25. It is the very type of knife which any reasonable and prudent man must know that in troubled times, when assaults and stabbings are taking place, it is his duty as a citizen to guard with particular care. It is indeed such a weapon that if even from forgetfulness it is taken to a public place in times when the carrying of weapons is prohibited the person so taking it has only himself to blame if he is made liable for the penalty which the law requires.
26. We see no reason in this case to disagree with the sentence passed by the learned Magistrate. 'We agree with him and application No. 583 is dismissed. Rule for enhancement discharged.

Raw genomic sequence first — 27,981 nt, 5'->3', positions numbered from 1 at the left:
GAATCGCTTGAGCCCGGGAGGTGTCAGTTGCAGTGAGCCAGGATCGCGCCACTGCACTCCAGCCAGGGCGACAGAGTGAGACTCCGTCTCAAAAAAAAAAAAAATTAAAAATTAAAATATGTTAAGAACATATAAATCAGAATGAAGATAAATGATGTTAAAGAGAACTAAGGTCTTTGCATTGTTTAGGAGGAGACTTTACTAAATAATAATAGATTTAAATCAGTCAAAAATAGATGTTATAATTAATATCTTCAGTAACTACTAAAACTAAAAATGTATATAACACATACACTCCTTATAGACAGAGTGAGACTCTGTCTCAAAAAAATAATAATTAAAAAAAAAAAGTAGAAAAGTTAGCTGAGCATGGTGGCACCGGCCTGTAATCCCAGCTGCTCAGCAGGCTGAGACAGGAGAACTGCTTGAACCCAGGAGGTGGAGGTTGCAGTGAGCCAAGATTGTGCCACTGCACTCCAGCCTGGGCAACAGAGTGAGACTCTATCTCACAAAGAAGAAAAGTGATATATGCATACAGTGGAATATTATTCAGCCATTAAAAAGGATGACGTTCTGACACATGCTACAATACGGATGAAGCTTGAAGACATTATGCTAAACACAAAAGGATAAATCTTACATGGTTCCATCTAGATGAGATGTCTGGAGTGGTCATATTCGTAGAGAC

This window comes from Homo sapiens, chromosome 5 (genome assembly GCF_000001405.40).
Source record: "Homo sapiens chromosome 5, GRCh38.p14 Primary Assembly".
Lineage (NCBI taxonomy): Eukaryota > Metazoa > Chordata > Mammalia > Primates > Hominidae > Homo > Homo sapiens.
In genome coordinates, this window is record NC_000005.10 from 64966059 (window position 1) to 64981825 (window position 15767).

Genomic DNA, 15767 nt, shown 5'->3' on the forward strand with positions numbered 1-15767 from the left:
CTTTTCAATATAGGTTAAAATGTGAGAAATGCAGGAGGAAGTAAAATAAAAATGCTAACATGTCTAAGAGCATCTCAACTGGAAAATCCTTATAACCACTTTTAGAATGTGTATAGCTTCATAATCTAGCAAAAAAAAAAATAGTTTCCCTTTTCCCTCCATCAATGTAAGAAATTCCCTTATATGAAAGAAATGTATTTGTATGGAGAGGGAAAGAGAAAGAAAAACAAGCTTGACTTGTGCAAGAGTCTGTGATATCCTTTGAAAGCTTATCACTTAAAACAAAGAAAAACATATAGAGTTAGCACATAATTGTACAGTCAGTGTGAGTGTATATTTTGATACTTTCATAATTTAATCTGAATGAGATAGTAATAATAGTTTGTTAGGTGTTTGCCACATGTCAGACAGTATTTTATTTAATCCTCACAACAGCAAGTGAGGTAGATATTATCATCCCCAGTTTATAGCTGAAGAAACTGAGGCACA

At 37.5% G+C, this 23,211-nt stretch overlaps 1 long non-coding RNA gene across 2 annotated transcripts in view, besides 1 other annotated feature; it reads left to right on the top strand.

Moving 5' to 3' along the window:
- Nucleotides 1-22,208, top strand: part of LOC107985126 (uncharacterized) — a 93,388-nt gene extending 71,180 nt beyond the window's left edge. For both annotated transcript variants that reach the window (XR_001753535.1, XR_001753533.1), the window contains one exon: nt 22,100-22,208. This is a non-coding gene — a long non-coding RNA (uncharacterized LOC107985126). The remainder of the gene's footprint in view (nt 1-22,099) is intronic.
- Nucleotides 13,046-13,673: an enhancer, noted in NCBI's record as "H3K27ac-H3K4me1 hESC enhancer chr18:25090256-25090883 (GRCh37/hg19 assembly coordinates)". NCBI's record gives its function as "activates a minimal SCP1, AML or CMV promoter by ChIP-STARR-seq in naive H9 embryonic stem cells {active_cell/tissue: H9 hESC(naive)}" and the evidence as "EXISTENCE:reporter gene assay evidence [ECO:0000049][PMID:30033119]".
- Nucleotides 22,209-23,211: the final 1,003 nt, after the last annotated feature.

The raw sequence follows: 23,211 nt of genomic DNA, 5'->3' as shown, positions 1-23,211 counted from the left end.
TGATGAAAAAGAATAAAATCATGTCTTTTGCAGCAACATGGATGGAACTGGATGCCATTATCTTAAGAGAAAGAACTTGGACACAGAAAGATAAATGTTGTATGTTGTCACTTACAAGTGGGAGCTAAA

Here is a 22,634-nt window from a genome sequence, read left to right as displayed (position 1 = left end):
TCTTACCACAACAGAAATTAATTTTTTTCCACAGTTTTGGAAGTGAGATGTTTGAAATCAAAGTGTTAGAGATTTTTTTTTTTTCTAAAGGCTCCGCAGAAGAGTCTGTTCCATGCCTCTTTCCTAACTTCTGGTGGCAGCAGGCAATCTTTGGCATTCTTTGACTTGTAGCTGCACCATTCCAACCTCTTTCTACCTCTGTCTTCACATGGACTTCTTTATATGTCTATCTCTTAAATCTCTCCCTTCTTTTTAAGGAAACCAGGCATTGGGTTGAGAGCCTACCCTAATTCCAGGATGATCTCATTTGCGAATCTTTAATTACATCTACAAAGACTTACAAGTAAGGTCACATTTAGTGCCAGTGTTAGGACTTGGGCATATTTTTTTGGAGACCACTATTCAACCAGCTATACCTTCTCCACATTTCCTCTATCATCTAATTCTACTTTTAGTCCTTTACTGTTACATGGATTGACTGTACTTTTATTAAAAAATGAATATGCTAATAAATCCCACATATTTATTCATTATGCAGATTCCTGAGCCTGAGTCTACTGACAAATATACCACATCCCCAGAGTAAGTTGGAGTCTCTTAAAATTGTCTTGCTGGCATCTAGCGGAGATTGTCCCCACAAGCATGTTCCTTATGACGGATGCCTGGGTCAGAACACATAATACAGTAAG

27. It cannot be too clearly understood, nor can the information be too widely disseminated, that under the order promulgated by the Commissioner of Police, any one who has on or about his person in any public place in Greater Bombay, any knife, the blade or point of which is from its solidity and sharpness capable of cutting or puncturing human flesh so as to inflict an injury, commits an offence.